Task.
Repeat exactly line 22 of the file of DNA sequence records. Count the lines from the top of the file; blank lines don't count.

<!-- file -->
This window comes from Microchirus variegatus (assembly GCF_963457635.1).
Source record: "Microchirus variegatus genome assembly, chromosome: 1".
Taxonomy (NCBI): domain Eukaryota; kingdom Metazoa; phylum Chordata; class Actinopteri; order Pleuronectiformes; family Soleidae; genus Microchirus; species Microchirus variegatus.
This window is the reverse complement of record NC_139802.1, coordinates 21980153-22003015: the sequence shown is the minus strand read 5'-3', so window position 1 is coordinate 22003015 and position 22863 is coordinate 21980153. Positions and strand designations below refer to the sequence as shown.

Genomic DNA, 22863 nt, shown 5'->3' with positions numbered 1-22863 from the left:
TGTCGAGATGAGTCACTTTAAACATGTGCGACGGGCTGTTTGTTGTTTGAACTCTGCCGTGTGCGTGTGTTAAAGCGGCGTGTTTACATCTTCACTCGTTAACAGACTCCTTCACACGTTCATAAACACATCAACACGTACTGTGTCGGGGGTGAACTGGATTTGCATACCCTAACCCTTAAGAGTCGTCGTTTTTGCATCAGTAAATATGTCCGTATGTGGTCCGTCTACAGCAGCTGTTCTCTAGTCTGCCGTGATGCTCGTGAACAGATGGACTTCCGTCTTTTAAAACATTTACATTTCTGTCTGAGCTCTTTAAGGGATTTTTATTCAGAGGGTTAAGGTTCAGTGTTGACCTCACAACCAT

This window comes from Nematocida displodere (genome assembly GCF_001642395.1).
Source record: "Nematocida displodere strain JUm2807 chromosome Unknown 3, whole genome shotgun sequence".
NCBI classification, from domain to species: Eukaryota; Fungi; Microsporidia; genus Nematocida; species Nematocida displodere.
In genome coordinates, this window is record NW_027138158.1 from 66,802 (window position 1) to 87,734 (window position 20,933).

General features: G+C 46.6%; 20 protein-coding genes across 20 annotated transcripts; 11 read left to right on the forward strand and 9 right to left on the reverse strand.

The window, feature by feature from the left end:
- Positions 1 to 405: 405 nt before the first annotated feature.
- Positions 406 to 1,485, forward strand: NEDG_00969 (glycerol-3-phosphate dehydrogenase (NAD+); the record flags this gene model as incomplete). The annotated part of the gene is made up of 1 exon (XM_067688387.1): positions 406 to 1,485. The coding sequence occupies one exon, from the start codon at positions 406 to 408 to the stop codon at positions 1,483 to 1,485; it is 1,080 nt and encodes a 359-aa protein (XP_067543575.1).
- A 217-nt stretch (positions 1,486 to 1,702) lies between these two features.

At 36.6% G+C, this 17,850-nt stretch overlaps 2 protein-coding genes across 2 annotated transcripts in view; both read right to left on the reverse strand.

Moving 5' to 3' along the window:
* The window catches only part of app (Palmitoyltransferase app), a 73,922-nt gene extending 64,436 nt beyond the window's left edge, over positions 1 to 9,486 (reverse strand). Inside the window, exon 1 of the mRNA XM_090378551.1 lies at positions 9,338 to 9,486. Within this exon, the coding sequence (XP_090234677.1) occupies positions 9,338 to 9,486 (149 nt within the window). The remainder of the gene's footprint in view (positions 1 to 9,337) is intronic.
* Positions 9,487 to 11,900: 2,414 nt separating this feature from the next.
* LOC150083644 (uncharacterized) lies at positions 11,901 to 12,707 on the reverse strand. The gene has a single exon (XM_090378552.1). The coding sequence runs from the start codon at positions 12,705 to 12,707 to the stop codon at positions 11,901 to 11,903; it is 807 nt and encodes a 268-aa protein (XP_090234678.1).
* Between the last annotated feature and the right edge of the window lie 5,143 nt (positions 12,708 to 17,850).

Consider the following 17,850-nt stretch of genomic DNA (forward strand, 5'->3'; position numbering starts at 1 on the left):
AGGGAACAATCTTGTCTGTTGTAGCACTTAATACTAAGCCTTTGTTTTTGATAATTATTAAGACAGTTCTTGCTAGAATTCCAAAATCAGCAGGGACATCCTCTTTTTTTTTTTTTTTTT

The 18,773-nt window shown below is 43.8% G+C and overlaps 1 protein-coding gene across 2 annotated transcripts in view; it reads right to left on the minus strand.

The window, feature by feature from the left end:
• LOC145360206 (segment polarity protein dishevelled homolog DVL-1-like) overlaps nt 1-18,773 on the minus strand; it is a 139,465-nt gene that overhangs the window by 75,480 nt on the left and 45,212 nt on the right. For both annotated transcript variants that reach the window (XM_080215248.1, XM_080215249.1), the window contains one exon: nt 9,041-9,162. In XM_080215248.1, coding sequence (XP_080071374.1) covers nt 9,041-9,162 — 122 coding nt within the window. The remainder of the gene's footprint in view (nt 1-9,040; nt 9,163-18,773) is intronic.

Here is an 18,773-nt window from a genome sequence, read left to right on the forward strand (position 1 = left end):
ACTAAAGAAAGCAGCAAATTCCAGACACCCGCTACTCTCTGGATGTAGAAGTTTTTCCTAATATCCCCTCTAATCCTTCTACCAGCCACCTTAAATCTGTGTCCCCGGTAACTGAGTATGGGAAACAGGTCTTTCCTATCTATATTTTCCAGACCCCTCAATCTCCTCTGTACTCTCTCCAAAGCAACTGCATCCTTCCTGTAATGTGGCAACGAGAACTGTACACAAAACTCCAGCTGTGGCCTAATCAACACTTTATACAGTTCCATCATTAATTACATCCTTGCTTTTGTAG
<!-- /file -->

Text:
Consider the following 17,850-nt stretch of genomic DNA (forward strand, 5'->3'; position numbering starts at 1 on the left):